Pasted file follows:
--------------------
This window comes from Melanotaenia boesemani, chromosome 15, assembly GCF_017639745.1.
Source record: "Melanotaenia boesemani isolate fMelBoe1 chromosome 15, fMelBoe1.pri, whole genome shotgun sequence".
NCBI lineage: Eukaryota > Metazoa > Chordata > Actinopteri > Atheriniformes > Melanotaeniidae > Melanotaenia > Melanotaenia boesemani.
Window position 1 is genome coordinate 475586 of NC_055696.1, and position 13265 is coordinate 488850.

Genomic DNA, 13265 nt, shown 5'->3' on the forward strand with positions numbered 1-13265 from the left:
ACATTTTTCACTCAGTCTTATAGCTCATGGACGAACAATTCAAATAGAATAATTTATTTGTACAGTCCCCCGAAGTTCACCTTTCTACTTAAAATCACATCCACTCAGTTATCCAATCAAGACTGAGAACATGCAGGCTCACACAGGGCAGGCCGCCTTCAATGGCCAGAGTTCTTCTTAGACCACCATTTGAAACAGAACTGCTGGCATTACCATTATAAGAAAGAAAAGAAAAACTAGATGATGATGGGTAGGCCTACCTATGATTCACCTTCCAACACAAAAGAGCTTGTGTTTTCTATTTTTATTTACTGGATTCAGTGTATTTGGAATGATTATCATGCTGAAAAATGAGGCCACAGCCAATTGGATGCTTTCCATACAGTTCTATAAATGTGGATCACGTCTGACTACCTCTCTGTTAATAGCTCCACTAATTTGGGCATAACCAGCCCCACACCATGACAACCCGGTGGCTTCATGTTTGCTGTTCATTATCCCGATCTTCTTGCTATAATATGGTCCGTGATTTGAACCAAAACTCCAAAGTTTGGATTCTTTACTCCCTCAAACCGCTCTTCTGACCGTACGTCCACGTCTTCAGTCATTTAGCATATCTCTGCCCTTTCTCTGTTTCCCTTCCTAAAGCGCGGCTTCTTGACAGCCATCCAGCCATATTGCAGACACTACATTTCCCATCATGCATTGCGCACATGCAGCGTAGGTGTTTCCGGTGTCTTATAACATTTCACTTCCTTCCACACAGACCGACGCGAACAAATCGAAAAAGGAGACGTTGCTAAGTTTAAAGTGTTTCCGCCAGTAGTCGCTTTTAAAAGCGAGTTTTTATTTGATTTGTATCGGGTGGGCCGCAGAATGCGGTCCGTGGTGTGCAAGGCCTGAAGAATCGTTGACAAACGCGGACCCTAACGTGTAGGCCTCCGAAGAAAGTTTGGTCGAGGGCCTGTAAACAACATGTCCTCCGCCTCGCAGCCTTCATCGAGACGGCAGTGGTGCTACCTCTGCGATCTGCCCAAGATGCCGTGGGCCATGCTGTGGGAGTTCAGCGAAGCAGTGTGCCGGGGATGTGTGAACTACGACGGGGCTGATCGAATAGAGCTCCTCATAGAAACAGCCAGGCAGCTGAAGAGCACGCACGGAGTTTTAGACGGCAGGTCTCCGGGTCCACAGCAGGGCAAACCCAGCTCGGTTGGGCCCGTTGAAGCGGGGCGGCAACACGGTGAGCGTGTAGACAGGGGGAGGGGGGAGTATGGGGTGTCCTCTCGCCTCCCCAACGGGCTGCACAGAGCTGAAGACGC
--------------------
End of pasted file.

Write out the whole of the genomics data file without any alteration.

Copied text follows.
This window comes from Melanotaenia boesemani, chromosome 15, assembly GCF_017639745.1.
Source record: "Melanotaenia boesemani isolate fMelBoe1 chromosome 15, fMelBoe1.pri, whole genome shotgun sequence".
NCBI lineage: Eukaryota > Metazoa > Chordata > Actinopteri > Atheriniformes > Melanotaeniidae > Melanotaenia > Melanotaenia boesemani.
Window position 1 is genome coordinate 475586 of NC_055696.1, and position 13265 is coordinate 488850.

Genomic DNA, 13265 nt, shown 5'->3' on the forward strand with positions numbered 1-13265 from the left:
ACATTTTTCACTCAGTCTTATAGCTCATGGACGAACAATTCAAATAGAATAATTTATTTGTACAGTCCCCCGAAGTTCACCTTTCTACTTAAAATCACATCCACTCAGTTATCCAATCAAGACTGAGAACATGCAGGCTCACACAGGGCAGGCCGCCTTCAATGGCCAGAGTTCTTCTTAGACCACCATTTGAAACAGAACTGCTGGCATTACCATTATAAGAAAGAAAAGAAAAACTAGATGATGATGGGTAGGCCTACCTATGATTCACCTTCCAACACAAAAGAGCTTGTGTTTTCTATTTTTATTTACTGGATTCAGTGTATTTGGAATGATTATCATGCTGAAAAATGAGGCCACAGCCAATTGGATGCTTTCCATACAGTTCTATAAATGTGGATCACGTCTGACTACCTCTCTGTTAATAGCTCCACTAATTTGGGCATAACCAGCCCCACACCATGACAACCCGGTGGCTTCATGTTTGCTGTTCATTATCCCGATCTTCTTGCTATAATATGGTCCGTGATTTGAACCAAAACTCCAAAGTTTGGATTCTTTACTCCCTCAAACCGCTCTTCTGACCGTACGTCCACGTCTTCAGTCATTTAGCATATCTCTGCCCTTTCTCTGTTTCCCTTCCTAAAGCGCGGCTTCTTGACAGCCATCCAGCCATATTGCAGACACTACATTTCCCATCATGCATTGCGCACATGCAGCGTAGGTGTTTCCGGTGTCTTATAACATTTCACTTCCTTCCACACAGACCGACGCGAACAAATCGAAAAAGGAGACGTTGCTAAGTTTAAAGTGTTTCCGCCAGTAGTCGCTTTTAAAAGCGAGTTTTTATTTGATTTGTATCGGGTGGGCCGCAGAATGCGGTCCGTGGTGTGCAAGGCCTGAAGAATCGTTGACAAACGCGGACCCTAACGTGTAGGCCTCCGAAGAAAGTTTGGTCGAGGGCCTGTAAACAACATGTCCTCCGCCTCGCAGCCTTCATCGAGACGGCAGTGGTGCTACCTCTGCGATCTGCCCAAGATGCCGTGGGCCATGCTGTGGGAGTTCAGCGAAGCAGTGTGCCGGGGATGTGTGAACTACGACGGGGCTGATCGAATAGAGCTCCTCATAGAAACAGCCAGGCAGCTGAAGAGCACGCACGGAGTTTTAGACGGCAGGTCTCCGGGTCCACAGCAGGGCAAACCCAGCTCGGTTGGGCCCGTTGAAGCGGGGCGGCAACACGGTGAGCGTGTAGACAGGGGGAGGGGGGAGTATGGGGTGTCCTCTCGCCTCCCCAACGGGCTGCACAGAGCTGAAGACGC